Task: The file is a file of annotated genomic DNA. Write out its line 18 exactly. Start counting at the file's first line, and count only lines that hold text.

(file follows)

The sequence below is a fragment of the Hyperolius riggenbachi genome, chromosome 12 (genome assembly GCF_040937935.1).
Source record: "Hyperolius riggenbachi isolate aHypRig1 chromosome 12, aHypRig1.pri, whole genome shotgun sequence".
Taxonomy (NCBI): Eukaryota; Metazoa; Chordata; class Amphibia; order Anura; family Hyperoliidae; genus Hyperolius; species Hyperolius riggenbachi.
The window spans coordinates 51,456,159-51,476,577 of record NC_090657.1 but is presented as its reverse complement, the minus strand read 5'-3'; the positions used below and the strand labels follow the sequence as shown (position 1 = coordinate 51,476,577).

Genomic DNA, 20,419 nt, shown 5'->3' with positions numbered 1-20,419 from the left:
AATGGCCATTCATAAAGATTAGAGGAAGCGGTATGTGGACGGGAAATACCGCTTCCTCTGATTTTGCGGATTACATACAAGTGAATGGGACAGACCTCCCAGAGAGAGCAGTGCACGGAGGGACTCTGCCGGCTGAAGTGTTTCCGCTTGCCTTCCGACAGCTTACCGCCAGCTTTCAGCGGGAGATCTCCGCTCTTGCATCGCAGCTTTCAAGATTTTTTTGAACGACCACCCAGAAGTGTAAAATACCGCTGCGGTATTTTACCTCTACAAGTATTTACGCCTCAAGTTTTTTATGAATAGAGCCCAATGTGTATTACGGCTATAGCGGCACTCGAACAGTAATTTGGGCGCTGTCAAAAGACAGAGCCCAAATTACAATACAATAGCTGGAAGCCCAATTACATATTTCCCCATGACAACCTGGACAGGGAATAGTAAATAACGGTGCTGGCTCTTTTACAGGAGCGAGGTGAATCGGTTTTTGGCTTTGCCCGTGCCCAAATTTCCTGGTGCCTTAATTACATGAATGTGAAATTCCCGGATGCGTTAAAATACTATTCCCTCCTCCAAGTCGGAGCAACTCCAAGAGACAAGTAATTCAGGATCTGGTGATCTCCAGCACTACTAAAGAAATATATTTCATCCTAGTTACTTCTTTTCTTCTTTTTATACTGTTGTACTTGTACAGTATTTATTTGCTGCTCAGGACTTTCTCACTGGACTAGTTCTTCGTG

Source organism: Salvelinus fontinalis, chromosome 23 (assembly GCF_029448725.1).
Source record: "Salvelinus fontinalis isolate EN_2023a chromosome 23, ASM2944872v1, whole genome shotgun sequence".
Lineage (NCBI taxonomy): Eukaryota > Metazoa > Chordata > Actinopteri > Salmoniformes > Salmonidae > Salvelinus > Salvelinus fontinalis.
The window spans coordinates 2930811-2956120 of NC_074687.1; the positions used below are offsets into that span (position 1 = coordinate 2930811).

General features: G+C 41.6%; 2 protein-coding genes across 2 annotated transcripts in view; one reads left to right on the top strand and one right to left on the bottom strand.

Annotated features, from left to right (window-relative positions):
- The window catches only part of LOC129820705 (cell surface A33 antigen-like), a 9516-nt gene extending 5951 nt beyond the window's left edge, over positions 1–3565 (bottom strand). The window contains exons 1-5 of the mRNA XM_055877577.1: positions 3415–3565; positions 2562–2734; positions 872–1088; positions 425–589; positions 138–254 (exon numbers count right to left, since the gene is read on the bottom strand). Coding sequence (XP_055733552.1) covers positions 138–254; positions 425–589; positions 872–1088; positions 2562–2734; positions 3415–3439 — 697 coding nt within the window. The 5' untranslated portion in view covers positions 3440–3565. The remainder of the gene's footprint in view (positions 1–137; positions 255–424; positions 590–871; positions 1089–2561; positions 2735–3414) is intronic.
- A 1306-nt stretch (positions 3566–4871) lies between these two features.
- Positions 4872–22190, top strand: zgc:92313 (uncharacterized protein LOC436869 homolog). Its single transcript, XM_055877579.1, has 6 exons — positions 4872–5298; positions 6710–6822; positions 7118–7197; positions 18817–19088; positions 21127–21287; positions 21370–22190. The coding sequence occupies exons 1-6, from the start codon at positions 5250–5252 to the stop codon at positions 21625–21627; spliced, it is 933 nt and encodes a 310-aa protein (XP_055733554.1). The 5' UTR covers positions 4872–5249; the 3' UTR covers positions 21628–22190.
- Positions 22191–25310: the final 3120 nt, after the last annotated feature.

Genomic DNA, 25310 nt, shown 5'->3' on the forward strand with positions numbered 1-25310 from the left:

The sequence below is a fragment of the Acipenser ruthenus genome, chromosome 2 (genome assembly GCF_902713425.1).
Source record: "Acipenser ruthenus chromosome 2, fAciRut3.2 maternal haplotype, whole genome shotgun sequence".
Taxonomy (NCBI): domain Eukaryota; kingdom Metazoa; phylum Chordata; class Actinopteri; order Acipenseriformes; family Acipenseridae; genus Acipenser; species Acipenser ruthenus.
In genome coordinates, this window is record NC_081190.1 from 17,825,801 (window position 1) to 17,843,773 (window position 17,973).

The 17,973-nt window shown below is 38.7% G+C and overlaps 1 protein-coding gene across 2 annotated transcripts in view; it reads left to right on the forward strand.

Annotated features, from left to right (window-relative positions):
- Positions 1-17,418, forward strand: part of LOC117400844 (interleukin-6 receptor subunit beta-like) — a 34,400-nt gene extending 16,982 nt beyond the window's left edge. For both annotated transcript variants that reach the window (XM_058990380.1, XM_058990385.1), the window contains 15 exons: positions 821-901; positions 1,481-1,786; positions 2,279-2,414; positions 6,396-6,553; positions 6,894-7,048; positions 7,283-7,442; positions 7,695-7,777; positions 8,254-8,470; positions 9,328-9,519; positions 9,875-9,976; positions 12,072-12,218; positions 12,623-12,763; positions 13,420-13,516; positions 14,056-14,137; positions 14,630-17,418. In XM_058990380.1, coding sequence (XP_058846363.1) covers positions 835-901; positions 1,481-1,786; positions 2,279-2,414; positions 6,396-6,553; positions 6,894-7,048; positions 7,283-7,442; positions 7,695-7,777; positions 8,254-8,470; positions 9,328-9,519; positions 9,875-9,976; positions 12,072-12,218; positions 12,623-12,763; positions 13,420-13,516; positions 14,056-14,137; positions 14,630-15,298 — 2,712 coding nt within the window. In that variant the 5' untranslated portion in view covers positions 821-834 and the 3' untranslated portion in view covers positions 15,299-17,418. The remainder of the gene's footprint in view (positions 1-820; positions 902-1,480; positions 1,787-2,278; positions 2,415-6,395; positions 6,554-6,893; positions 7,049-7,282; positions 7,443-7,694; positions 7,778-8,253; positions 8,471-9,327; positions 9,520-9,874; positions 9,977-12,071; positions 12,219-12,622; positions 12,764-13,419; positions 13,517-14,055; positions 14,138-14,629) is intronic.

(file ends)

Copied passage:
The sequence below is a fragment of the Acipenser ruthenus genome, chromosome 2 (genome assembly GCF_902713425.1).